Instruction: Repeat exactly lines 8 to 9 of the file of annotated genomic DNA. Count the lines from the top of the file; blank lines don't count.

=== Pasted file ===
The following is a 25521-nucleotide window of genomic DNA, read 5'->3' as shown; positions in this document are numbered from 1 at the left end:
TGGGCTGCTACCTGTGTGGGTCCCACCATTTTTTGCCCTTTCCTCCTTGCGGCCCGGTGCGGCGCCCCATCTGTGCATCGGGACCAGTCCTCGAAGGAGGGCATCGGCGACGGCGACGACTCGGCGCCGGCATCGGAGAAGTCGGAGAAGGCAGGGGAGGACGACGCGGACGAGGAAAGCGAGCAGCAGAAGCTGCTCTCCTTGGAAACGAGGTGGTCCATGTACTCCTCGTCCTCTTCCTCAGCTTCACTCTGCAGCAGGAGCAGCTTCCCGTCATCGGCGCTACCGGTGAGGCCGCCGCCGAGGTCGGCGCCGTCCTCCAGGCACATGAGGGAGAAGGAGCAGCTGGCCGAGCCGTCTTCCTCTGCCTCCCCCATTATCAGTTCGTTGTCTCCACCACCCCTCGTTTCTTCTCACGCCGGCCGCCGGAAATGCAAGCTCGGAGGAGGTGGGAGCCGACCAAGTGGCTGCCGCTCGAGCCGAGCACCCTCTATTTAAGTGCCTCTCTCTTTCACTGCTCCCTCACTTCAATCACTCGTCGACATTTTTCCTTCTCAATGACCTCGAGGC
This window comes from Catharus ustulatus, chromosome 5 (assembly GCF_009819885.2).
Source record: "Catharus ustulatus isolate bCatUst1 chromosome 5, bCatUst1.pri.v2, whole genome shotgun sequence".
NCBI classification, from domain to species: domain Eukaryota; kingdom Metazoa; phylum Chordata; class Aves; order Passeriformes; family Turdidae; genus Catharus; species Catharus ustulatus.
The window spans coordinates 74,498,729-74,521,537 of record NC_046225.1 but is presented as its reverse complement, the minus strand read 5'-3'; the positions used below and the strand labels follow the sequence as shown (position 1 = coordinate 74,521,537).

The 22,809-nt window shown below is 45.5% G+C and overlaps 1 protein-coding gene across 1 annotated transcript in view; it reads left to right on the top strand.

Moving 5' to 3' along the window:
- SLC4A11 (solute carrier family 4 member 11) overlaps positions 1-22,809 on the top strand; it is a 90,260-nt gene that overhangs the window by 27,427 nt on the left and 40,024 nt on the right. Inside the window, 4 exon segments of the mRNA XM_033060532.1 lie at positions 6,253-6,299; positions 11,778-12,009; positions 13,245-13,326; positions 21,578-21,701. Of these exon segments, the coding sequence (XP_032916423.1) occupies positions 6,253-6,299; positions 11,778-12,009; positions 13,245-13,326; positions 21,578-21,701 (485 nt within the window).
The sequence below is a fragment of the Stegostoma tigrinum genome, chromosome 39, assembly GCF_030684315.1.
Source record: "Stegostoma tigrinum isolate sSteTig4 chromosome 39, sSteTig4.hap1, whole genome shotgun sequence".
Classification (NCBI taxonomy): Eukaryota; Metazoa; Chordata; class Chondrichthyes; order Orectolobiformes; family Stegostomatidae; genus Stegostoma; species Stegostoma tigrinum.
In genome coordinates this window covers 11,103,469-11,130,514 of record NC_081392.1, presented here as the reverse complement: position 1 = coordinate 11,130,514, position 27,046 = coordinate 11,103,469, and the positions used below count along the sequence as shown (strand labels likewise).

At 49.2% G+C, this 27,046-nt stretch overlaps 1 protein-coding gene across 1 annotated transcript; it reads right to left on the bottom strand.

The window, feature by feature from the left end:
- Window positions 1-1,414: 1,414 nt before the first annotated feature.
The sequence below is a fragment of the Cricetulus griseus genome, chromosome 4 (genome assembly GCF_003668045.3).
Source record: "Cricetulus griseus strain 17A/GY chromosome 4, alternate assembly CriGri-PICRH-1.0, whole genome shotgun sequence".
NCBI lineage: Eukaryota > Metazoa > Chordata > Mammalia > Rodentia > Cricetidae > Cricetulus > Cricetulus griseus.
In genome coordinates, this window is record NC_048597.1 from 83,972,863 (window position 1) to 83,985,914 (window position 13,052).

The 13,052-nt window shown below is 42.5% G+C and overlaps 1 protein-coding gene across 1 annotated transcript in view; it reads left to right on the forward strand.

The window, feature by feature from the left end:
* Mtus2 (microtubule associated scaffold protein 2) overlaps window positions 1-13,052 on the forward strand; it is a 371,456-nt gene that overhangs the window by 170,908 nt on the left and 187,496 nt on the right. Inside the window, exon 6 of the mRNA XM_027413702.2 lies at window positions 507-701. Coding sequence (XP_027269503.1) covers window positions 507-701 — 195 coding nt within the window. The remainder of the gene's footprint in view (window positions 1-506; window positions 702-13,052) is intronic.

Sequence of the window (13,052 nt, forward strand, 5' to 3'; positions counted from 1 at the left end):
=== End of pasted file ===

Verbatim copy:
Moving 5' to 3' along the window:
- SLC4A11 (solute carrier family 4 member 11) overlaps positions 1-22,809 on the top strand; it is a 90,260-nt gene that overhangs the window by 27,427 nt on the left and 40,024 nt on the right. Inside the window, 4 exon segments of the mRNA XM_033060532.1 lie at positions 6,253-6,299; positions 11,778-12,009; positions 13,245-13,326; positions 21,578-21,701. Of these exon segments, the coding sequence (XP_032916423.1) occupies positions 6,253-6,299; positions 11,778-12,009; positions 13,245-13,326; positions 21,578-21,701 (485 nt within the window).